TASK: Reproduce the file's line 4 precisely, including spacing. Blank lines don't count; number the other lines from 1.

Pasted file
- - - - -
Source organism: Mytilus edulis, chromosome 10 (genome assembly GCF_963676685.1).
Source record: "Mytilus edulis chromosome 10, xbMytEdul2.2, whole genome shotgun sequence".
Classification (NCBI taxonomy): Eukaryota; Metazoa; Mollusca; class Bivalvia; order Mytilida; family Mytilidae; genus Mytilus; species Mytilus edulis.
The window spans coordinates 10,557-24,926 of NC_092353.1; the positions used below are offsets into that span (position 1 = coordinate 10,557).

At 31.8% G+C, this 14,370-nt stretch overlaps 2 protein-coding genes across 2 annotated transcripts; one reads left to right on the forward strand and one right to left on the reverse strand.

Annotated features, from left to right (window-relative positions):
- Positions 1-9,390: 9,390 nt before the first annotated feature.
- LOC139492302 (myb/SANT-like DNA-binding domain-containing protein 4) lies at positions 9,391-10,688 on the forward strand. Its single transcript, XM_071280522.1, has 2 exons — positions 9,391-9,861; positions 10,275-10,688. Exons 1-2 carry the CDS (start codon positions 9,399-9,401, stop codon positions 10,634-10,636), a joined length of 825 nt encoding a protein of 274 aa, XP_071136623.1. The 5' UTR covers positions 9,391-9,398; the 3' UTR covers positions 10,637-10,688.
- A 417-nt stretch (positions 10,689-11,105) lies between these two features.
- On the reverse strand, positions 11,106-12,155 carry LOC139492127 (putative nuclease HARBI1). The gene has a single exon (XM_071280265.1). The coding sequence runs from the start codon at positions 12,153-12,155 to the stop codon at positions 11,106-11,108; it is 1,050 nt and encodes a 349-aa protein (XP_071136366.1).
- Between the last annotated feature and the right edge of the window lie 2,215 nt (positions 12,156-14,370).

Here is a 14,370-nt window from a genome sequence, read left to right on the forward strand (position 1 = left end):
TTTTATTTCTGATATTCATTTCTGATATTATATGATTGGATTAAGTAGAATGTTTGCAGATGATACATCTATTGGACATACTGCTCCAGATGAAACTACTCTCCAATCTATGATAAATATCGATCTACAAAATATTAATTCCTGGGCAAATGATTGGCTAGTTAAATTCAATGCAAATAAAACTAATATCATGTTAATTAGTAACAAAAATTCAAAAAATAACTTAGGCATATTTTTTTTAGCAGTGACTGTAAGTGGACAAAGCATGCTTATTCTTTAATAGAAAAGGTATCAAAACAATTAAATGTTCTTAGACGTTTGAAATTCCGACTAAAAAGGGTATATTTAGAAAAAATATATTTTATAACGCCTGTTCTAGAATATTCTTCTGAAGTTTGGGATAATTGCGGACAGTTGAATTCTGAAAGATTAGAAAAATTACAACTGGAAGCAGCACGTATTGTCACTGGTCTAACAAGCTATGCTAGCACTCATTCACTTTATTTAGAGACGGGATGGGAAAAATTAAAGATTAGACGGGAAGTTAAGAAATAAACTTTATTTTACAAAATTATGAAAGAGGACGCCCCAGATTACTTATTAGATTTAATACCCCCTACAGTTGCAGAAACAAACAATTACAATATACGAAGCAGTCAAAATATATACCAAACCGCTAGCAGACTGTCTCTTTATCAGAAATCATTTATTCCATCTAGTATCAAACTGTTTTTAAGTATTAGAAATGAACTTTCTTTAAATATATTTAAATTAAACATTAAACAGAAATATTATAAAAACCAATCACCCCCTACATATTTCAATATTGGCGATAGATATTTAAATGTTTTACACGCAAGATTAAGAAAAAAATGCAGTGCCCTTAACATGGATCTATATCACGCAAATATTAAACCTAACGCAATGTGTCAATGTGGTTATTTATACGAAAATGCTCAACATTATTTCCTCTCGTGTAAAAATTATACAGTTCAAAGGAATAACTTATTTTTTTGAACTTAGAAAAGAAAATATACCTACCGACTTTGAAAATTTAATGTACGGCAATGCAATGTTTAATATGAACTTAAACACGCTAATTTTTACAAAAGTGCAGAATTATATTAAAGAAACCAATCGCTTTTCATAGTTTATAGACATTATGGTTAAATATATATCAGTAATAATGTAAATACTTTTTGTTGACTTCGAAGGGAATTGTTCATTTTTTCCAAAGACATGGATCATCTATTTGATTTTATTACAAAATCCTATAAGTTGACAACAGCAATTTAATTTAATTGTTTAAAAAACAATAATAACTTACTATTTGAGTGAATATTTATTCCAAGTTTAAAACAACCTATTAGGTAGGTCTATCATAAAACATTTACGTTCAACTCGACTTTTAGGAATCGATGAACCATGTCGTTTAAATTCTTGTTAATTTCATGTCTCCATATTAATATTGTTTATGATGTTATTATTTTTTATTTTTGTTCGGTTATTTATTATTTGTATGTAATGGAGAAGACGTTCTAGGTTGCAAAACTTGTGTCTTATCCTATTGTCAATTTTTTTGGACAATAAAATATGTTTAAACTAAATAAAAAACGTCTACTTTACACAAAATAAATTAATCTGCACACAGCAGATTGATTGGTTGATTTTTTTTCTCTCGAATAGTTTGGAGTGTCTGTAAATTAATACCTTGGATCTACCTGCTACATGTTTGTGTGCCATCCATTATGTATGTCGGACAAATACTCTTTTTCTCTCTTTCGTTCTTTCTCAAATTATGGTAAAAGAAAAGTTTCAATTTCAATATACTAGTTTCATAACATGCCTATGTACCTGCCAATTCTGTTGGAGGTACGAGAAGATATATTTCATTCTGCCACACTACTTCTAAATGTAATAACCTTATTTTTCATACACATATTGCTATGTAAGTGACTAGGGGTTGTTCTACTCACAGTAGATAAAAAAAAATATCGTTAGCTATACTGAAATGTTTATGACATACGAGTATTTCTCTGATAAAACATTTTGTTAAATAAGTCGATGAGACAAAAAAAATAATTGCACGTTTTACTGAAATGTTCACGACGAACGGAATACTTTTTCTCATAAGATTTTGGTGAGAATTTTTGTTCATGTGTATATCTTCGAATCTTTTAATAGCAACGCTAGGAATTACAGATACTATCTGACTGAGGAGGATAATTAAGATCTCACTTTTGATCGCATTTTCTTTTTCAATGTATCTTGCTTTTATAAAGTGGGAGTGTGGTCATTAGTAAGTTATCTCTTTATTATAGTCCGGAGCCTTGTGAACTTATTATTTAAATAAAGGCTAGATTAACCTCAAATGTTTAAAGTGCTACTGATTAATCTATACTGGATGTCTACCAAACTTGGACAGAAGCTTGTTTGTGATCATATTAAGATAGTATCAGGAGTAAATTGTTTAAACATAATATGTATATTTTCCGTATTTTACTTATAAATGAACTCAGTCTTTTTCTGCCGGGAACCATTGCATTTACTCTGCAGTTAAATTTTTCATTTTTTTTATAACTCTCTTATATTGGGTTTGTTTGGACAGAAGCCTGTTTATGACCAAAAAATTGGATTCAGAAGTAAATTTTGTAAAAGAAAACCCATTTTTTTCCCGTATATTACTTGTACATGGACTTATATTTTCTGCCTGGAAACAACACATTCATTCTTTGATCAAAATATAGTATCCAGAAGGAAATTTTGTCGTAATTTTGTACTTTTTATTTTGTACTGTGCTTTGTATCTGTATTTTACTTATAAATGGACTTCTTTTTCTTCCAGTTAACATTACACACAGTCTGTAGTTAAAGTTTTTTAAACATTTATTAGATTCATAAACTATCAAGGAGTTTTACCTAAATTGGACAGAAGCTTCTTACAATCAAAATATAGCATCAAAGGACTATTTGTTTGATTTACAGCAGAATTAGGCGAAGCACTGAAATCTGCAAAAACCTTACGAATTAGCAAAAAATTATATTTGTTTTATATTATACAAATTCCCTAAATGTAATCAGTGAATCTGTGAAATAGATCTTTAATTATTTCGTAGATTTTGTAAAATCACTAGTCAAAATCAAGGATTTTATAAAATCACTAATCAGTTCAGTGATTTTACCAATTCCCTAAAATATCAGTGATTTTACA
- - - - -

The window spans coordinates 10,557-24,926 of NC_092353.1; the positions used below are offsets into that span (position 1 = coordinate 10,557).